Those with ADD will be delighted. I visited the Mezquita de Cordoba, that jaw dropping Moorish marvel of a cathedral-former-mosque in southern Spain and I’ve compressed four centuries worth of history. You’ll be going for your second cappuccino in mere moments.
First there was an ancient Roman temple. Then the Christians built a church over it. Then around 784 the Moors tore down the church and built a mosque over it. From there it took two centuries to finish the Mezquita (Spanish for “mosque”), which is a swoon of a medieval Islamic site.
Well, more war and in the 11th century, Spain vanquished the Moors. (Don’t you wish all history classes were this concise?) To the victor go the spoils. The Roman Catholic Church was going to tear down the Mezquita and build a cathedral over it, but wait!
In a rare turn, love of architectural genius trumped tear-it-down testosterone. Someone said, “Whoa, dude! Leave it be. Man, it’s epic!”
The Mezquita is awesome, and not as in “what an awesome hamburger” but as in eye-popping, spirit tingling, I-need-someone-to-say-wow-with-awesome. White and wine colored marble arches, a sense of the infinite, geometric designs and intricate stone inlay and woodwork.
Because the Mezquita was allowed to stand, you, too, can someday ooh and ahh at the interior of the ancient mosque, a place where non-Muslims would never be allowed to visit if it were still in use.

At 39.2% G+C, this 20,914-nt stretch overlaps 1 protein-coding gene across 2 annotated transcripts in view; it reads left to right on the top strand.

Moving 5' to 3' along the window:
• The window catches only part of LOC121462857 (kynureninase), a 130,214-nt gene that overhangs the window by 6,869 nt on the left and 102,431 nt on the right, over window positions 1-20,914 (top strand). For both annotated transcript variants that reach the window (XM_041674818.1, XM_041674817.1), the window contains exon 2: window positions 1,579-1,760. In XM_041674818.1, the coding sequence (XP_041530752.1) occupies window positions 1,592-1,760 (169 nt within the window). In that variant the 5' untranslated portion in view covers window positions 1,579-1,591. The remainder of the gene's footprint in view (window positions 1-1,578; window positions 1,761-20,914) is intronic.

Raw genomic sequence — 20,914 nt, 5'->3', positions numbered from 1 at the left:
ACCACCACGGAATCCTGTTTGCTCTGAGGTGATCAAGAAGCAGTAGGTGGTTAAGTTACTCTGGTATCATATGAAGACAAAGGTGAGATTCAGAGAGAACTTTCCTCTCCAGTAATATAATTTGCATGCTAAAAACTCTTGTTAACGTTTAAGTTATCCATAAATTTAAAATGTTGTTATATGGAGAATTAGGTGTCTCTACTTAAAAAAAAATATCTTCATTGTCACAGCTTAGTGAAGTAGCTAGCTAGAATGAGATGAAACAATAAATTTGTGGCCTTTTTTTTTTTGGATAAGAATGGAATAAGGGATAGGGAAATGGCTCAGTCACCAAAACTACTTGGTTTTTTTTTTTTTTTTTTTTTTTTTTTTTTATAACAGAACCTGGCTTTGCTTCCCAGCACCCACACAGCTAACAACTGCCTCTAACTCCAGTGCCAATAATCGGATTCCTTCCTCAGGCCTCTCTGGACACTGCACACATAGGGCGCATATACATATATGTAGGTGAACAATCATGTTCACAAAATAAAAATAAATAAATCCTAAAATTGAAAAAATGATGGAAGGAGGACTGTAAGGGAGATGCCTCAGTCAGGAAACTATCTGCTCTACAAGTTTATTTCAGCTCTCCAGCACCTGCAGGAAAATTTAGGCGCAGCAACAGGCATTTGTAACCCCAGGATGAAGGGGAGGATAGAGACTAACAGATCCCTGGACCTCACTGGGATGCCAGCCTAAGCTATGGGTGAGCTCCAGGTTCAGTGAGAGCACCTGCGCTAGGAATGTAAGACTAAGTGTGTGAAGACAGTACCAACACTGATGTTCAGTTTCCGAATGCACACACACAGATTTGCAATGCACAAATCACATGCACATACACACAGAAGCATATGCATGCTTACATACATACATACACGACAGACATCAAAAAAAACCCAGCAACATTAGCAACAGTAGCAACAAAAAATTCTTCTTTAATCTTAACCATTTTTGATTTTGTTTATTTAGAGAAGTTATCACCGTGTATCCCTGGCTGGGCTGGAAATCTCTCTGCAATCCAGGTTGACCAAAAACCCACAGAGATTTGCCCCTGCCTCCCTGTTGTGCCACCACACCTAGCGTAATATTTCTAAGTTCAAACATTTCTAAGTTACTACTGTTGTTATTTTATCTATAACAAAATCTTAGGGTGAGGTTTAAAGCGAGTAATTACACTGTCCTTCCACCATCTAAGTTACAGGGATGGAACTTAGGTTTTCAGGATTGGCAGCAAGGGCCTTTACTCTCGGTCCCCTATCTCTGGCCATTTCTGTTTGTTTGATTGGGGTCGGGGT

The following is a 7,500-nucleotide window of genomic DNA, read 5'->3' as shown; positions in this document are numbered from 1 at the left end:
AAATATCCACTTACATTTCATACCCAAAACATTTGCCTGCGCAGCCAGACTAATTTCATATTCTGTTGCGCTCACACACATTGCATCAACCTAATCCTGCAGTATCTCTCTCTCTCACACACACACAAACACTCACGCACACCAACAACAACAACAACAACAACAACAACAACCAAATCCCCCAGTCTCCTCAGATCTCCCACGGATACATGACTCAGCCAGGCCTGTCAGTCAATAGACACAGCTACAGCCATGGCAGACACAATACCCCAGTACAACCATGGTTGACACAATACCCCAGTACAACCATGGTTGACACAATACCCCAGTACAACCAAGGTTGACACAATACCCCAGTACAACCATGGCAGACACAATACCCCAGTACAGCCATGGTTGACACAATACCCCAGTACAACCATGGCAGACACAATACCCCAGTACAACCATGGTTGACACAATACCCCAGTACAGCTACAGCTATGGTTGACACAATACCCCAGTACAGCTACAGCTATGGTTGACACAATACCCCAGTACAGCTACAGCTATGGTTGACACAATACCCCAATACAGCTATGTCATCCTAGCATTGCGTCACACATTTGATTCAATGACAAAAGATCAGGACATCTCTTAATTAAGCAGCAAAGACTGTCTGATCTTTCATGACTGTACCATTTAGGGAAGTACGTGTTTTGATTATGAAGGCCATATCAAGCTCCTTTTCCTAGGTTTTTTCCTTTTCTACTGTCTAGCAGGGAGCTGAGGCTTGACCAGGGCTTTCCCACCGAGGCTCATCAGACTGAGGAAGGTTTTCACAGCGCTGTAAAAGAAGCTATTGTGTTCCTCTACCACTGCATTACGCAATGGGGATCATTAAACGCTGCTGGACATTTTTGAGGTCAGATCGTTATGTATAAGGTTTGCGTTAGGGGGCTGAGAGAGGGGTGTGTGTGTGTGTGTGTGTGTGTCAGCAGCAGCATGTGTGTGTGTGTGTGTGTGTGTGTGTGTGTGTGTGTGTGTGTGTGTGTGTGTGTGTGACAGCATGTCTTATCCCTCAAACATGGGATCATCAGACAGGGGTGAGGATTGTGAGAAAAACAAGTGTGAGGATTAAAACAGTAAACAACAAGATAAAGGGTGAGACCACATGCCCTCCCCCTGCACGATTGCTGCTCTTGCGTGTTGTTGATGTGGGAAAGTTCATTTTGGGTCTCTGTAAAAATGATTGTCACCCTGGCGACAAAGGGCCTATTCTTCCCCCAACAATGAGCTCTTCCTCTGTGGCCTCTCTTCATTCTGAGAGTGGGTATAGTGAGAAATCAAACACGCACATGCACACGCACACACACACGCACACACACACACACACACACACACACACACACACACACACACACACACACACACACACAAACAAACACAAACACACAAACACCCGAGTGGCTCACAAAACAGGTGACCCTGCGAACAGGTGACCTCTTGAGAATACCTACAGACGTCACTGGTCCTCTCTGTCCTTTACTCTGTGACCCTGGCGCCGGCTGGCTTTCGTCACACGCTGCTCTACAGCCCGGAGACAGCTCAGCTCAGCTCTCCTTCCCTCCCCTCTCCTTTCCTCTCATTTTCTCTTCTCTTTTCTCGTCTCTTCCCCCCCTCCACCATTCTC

Kudos to the Catholics for not sending in the demolition team, however, they still marked their territory. Inside the mosque they built a huge Gothic cathedral with soaring ceilings, elaborate altars, over-the-top cardinals’ tombs, and special chambers. The Mezquita de Cordoba officially is known as the Cathedral of St. Mary of the Assumption.
In wandering through the Cathedral’s vast spaces, one of the rooms housed a large collection of reliquaries. “What the heck is that?” you may ask. A reliquary is a box or a vessel that contains the holy remains of a Catholic saint, like a swatch of hair, or a finger here or there. Some attribute miracles to such remains. Now you’re saying, “What the heck is that all about?” Please. I was in Andalusia sightseeing and eating tapas. Take it up with the Vatican.
As I was saying, there I was, staring at filigreed urns full of little bits and pieces of St. Ursula and about a dozen other saints. I half expected all that accumulated star power to create a passageway of miracles for visitors filing through – but no.
Perhaps their fizz was lost when they attained sainthood. It’s the old story. Reach the top and you don’t want to work that hard anymore.
Nonetheless, there was plenty of razzle dazzle to go around at The Mezquita. A. MAZ. ING.
What site or piece of architecture has moved you in the past?